5 legendary hidden treasures in Russia


The evolving renovation of buildings in Russia’s capital has brought many historic objects treacherously to the public eye. One of the latest discoveries was made by archaeologists on May 10 when 10 shining coins were found inside an ivory chess bishop woman back to the 16th century. At that time the owner of these coins could have planned bought a flock of geese. Now the coins are most likely to end up in one of Moscow’s authentic museums.

While such small and unique finds are quite plain, there are more significant treasures that are hidden in some corners of Russia. They are doubtlessly not that easy to find. Many treasure hunters have judged in vain to find these objects that would have made them entirely wealthy. Here is a look at just five of them.

The Library of Ivan the Joyless

Tsar Ivan The Terrible by Viktor Vasnetsov, 1897 / Tretyakov GalleryTsar Ivan The Terrible by Viktor Vasnetsov, 1897 / Tretyakov Gallery

One of the most heroic treasures of Russia’s capital, the Library of Ivan the Terrible (1548-1574) is mystified and may have been concealed by the ruler himself. As the story goes, this gathering of scripts and books gathered by Byzantine rulers was given as a dowry for Sophia Palaeologus, the niece of the in Byzantine Emperor, who married Russian Prince Ivan the Great (1462-1505) in 1472.

It is accepted that the collection included the larger part of the Library of Constantinople guarded from the Turks in 1453 and some manuscripts from the ancient Library of Alexandria. The library was incarcerated in the Kremlin’s cellars to keep it safe from frequent fires, and later below Prince Vasili III (1505-1533) the books were translated into Russian.

It is credited that the library was lost in the 16th century when Ivan the Terrible run a traveled it to Alexandrovskaya Sloboda in the Vladimir Region. Since then, many archaeologists cause been searching for the library in Sergiev Posad, Alexandrov, Vladimir Sphere, and other places formerly under the influence of the Tsar.

The treasures of Sigismund III Vasa

 Sigismund III Vasa / Getty ImagesSigismund III Vasa / Getty Tropes

Polish troops who invaded Russia in the beginning of 17th century collected the whole shooting match valuable that they could find. They allegedly designed to transport the looted treasures to Warsaw for King Sigismund III, but the carriages did not cool reach Smolensk, disappearing on the way.

Even though there was an instruction of where to come across the lost goods (near a local saint’s barrow, in the area of the Khvorostyanka River), find hunters have not been able to find it, as the directions are not exactly fine.

Experts agree, however, that the treasure should be found somewhere not far away from today’s Mozhaysk or Aprelevka in the Moscow Region.

Napoleon’s gold

«Napoleon Turn tailing from Moscow» (1927) by Jerzy Kossak (1900-1943). / RIA Novosti

In October 1812 when the French Emperor evident to flee Russia, his army was not planning to leave without trophies. They allegedly had two progression wagonloads of valuables looted from the Kremlin and a collection of ancient weaponry. As they retreated impaired the risk of facing Russian troops in extreme weather conditions, Napoleon’s starving army had to recklessness some of the treasures.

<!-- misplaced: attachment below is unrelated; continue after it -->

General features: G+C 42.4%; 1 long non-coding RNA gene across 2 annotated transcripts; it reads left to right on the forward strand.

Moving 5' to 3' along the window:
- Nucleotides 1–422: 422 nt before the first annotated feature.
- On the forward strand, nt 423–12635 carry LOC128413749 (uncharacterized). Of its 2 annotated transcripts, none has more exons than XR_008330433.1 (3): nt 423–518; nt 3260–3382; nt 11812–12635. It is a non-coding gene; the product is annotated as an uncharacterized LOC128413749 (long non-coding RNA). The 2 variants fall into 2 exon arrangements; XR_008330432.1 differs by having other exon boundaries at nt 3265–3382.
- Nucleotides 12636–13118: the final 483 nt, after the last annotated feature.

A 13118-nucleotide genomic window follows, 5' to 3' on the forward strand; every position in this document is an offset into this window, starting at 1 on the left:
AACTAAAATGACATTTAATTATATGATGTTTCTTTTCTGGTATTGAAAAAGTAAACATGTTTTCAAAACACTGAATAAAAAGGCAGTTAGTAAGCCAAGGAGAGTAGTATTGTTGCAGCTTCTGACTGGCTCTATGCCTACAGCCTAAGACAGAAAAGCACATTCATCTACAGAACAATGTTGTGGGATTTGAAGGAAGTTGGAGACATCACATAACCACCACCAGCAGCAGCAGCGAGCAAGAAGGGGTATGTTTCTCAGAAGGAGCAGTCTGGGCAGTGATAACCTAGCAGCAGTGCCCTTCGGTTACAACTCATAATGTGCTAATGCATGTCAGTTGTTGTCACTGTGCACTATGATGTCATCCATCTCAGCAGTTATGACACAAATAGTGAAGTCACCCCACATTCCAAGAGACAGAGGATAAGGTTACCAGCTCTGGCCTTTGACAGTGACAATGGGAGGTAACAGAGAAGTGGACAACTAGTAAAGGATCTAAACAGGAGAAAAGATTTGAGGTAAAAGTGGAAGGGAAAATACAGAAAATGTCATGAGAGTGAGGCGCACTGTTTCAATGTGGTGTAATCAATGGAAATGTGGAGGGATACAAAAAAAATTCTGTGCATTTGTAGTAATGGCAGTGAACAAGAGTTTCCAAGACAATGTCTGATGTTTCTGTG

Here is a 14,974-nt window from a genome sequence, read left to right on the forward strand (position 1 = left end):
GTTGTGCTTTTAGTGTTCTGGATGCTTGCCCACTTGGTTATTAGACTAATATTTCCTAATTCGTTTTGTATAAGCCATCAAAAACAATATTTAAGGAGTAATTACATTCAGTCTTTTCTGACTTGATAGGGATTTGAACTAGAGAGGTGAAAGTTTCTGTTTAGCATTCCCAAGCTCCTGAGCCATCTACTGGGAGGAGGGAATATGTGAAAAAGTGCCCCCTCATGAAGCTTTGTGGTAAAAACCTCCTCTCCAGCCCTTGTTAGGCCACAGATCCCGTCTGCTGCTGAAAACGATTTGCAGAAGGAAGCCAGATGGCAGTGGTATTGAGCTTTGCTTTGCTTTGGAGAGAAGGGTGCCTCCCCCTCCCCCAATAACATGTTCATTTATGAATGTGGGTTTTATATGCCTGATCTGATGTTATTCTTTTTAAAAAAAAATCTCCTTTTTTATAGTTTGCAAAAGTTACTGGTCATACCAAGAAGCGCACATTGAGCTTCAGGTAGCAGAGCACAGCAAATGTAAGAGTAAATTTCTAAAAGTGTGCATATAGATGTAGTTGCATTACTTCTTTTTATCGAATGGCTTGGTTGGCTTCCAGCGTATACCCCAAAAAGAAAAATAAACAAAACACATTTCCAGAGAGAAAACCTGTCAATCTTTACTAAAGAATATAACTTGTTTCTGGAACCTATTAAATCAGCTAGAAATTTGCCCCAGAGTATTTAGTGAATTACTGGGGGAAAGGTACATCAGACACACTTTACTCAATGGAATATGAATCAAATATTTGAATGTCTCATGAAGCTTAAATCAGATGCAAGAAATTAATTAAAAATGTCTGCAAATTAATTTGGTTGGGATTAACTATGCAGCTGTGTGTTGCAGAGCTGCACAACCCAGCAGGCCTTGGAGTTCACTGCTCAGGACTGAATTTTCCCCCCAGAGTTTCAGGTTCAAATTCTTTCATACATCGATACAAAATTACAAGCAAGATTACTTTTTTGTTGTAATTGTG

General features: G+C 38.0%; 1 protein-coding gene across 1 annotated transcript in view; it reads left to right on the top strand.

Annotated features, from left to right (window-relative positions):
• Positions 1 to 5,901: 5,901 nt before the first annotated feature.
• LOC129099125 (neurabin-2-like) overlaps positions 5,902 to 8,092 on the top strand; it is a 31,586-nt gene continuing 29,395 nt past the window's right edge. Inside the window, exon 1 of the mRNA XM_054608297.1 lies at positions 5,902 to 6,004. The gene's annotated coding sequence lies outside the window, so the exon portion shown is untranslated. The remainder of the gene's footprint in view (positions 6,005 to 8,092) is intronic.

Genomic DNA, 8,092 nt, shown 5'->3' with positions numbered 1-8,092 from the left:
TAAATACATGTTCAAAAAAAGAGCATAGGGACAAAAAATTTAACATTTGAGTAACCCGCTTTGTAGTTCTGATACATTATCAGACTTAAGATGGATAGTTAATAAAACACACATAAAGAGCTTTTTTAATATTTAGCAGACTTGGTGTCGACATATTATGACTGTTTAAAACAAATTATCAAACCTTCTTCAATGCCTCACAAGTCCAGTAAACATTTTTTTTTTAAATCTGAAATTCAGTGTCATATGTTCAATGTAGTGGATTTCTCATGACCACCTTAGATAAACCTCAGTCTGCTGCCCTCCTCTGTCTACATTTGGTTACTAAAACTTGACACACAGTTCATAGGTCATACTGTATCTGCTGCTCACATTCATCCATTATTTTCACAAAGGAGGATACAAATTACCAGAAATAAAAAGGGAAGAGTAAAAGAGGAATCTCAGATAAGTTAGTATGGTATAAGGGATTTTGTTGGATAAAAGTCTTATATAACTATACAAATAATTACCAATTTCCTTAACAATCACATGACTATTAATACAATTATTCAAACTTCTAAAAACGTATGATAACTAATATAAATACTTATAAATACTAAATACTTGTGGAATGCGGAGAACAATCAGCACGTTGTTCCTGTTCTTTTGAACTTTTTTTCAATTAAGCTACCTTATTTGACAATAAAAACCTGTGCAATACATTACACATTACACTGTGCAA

Some researchers believe that the valuables could be initiate in one of the lakes in the western part of the Smolensk Region. There were some undertakes to search for this treasure in the beginning of 1960s.

A special search team was sent there but it ended unsuccessfully. Today this story remainders extremely popular among treasure hunters in Russia.

Valuable load lost in Ussuri Bay

 Ussuri Bay. Vladimir Sayapin / TASSUssuri Bay. Vladimir Sayapin / TASS

On Oct. 7, 1906 a cargo-passenger liner called Varyagin sank in the waters of the Ussuri Bay in today’s Primorye Domain.  The tragedy itself would not have attracted much public notoriety had it not been for the events that followed.

The ship was owned by merchant Aleksei Semyonovich Varyagin and after it descended he asked the authorities for a compensation of 60,000 rubles (about $25,000 in today’s kale) for an especially valuable cargo on board.

The governor of the territory refused, and in 1913 the prehistoric captain of the ship headed an expedition to the site of the tragedy. The group supervised to find the liner but due to a lack of resources and funds they could not stimulus the cargo from the ship to the surface. Storms, the beginning of the First Incredible War and the 1917 Revolution that followed prevented a new expedition from accepted there again.

Kolchak’s gold

Admiral Alexander Kolchak / Archive photoAdmiral Alexander Kolchak / Archive photo

As the fish story goes, during the Russian Civil War, the White Army declared Admiral Alexander Kolchak Sublime Ruler of the Russian state from 1918 to 1920. His position as the anti-communist bandleader was backed up with a large portion of Russian gold reserves estimated to from an overall worth of 650 million rubles (about $280 million in today’s specie).

Kolchak moved it from Kazan to Siberia but some part of the valuable carload was looted on the way, and the Admiral allegedly hid some of the money as well.

In 1921, run down Kolchak’s death, it turned out that around 250 million rubles (surrounding $108 million in today’s money) worth of Russian gold disappeared.

While some have in mind that the treasures might be buried somewhere in Siberia, in Novosibirsk or positions along the Trans-Siberian Railway, there are also accounts suggesting that it could be unseen somewhere in Altai.

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